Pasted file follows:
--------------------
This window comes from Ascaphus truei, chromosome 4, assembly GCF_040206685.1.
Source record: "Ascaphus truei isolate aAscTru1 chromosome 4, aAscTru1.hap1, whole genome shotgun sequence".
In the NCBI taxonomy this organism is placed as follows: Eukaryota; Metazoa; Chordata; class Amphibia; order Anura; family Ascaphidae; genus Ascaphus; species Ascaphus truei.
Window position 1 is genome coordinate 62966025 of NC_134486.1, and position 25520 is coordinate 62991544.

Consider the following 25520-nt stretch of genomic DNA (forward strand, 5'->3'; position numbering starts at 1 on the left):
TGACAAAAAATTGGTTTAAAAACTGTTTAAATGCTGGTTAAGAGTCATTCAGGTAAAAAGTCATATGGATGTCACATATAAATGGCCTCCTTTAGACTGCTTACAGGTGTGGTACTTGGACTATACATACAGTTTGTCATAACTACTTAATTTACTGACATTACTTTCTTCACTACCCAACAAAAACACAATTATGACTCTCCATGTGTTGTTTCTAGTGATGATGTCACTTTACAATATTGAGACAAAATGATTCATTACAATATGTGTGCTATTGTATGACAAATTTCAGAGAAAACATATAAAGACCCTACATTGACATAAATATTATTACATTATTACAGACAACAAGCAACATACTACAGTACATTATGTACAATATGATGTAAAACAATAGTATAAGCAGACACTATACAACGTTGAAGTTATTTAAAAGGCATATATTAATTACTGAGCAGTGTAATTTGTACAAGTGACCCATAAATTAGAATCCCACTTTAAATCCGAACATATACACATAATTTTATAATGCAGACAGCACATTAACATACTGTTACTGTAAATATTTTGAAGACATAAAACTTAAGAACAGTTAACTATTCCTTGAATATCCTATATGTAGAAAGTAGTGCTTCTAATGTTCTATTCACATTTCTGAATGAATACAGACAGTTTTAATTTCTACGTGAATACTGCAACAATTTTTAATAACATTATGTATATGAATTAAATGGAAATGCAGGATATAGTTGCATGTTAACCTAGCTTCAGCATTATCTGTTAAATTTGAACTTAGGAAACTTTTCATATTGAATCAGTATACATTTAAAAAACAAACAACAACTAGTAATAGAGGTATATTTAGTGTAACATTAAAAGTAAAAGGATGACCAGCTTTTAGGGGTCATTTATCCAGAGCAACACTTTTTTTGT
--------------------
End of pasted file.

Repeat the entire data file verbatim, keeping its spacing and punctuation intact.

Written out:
This window comes from Ascaphus truei, chromosome 4, assembly GCF_040206685.1.
Source record: "Ascaphus truei isolate aAscTru1 chromosome 4, aAscTru1.hap1, whole genome shotgun sequence".
In the NCBI taxonomy this organism is placed as follows: Eukaryota; Metazoa; Chordata; class Amphibia; order Anura; family Ascaphidae; genus Ascaphus; species Ascaphus truei.
Window position 1 is genome coordinate 62966025 of NC_134486.1, and position 25520 is coordinate 62991544.

Consider the following 25520-nt stretch of genomic DNA (forward strand, 5'->3'; position numbering starts at 1 on the left):
TGACAAAAAATTGGTTTAAAAACTGTTTAAATGCTGGTTAAGAGTCATTCAGGTAAAAAGTCATATGGATGTCACATATAAATGGCCTCCTTTAGACTGCTTACAGGTGTGGTACTTGGACTATACATACAGTTTGTCATAACTACTTAATTTACTGACATTACTTTCTTCACTACCCAACAAAAACACAATTATGACTCTCCATGTGTTGTTTCTAGTGATGATGTCACTTTACAATATTGAGACAAAATGATTCATTACAATATGTGTGCTATTGTATGACAAATTTCAGAGAAAACATATAAAGACCCTACATTGACATAAATATTATTACATTATTACAGACAACAAGCAACATACTACAGTACATTATGTACAATATGATGTAAAACAATAGTATAAGCAGACACTATACAACGTTGAAGTTATTTAAAAGGCATATATTAATTACTGAGCAGTGTAATTTGTACAAGTGACCCATAAATTAGAATCCCACTTTAAATCCGAACATATACACATAATTTTATAATGCAGACAGCACATTAACATACTGTTACTGTAAATATTTTGAAGACATAAAACTTAAGAACAGTTAACTATTCCTTGAATATCCTATATGTAGAAAGTAGTGCTTCTAATGTTCTATTCACATTTCTGAATGAATACAGACAGTTTTAATTTCTACGTGAATACTGCAACAATTTTTAATAACATTATGTATATGAATTAAATGGAAATGCAGGATATAGTTGCATGTTAACCTAGCTTCAGCATTATCTGTTAAATTTGAACTTAGGAAACTTTTCATATTGAATCAGTATACATTTAAAAAACAAACAACAACTAGTAATAGAGGTATATTTAGTGTAACATTAAAAGTAAAAGGATGACCAGCTTTTAGGGGTCATTTATCCAGAGCAACACTTTTTTTGT